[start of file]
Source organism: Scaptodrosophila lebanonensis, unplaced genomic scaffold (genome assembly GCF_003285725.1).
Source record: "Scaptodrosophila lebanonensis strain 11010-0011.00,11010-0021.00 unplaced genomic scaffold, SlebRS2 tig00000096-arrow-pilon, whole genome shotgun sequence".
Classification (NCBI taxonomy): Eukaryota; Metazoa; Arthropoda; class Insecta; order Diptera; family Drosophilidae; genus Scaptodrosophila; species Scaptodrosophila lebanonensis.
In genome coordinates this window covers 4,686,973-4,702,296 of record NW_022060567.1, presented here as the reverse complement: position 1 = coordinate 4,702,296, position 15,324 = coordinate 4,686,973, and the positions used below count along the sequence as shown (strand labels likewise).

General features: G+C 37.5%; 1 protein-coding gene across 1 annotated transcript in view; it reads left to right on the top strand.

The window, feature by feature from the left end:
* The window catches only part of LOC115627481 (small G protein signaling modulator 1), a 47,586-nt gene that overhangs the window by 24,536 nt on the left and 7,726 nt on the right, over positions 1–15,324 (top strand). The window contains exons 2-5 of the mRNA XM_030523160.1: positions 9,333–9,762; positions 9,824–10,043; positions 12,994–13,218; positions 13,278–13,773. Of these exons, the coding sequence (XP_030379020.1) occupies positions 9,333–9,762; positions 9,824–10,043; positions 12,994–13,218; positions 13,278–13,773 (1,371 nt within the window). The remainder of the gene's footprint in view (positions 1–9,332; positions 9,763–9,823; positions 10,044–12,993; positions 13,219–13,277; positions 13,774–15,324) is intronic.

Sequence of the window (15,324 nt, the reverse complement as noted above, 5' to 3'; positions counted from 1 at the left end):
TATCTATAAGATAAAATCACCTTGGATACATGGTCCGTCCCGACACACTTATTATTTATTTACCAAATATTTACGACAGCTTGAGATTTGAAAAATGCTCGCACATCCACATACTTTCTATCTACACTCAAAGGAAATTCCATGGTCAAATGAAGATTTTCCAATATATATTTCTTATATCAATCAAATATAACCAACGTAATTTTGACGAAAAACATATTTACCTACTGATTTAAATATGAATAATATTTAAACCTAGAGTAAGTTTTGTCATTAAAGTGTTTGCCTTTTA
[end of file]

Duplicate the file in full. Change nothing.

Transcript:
Source organism: Scaptodrosophila lebanonensis, unplaced genomic scaffold (genome assembly GCF_003285725.1).
Source record: "Scaptodrosophila lebanonensis strain 11010-0011.00,11010-0021.00 unplaced genomic scaffold, SlebRS2 tig00000096-arrow-pilon, whole genome shotgun sequence".
Classification (NCBI taxonomy): Eukaryota; Metazoa; Arthropoda; class Insecta; order Diptera; family Drosophilidae; genus Scaptodrosophila; species Scaptodrosophila lebanonensis.
In genome coordinates this window covers 4,686,973-4,702,296 of record NW_022060567.1, presented here as the reverse complement: position 1 = coordinate 4,702,296, position 15,324 = coordinate 4,686,973, and the positions used below count along the sequence as shown (strand labels likewise).

General features: G+C 37.5%; 1 protein-coding gene across 1 annotated transcript in view; it reads left to right on the top strand.

The window, feature by feature from the left end:
* The window catches only part of LOC115627481 (small G protein signaling modulator 1), a 47,586-nt gene that overhangs the window by 24,536 nt on the left and 7,726 nt on the right, over positions 1–15,324 (top strand). The window contains exons 2-5 of the mRNA XM_030523160.1: positions 9,333–9,762; positions 9,824–10,043; positions 12,994–13,218; positions 13,278–13,773. Of these exons, the coding sequence (XP_030379020.1) occupies positions 9,333–9,762; positions 9,824–10,043; positions 12,994–13,218; positions 13,278–13,773 (1,371 nt within the window). The remainder of the gene's footprint in view (positions 1–9,332; positions 9,763–9,823; positions 10,044–12,993; positions 13,219–13,277; positions 13,774–15,324) is intronic.

Sequence of the window (15,324 nt, the reverse complement as noted above, 5' to 3'; positions counted from 1 at the left end):
TATCTATAAGATAAAATCACCTTGGATACATGGTCCGTCCCGACACACTTATTATTTATTTACCAAATATTTACGACAGCTTGAGATTTGAAAAATGCTCGCACATCCACATACTTTCTATCTACACTCAAAGGAAATTCCATGGTCAAATGAAGATTTTCCAATATATATTTCTTATATCAATCAAATATAACCAACGTAATTTTGACGAAAAACATATTTACCTACTGATTTAAATATGAATAATATTTAAACCTAGAGTAAGTTTTGTCATTAAAGTGTTTGCCTTTTA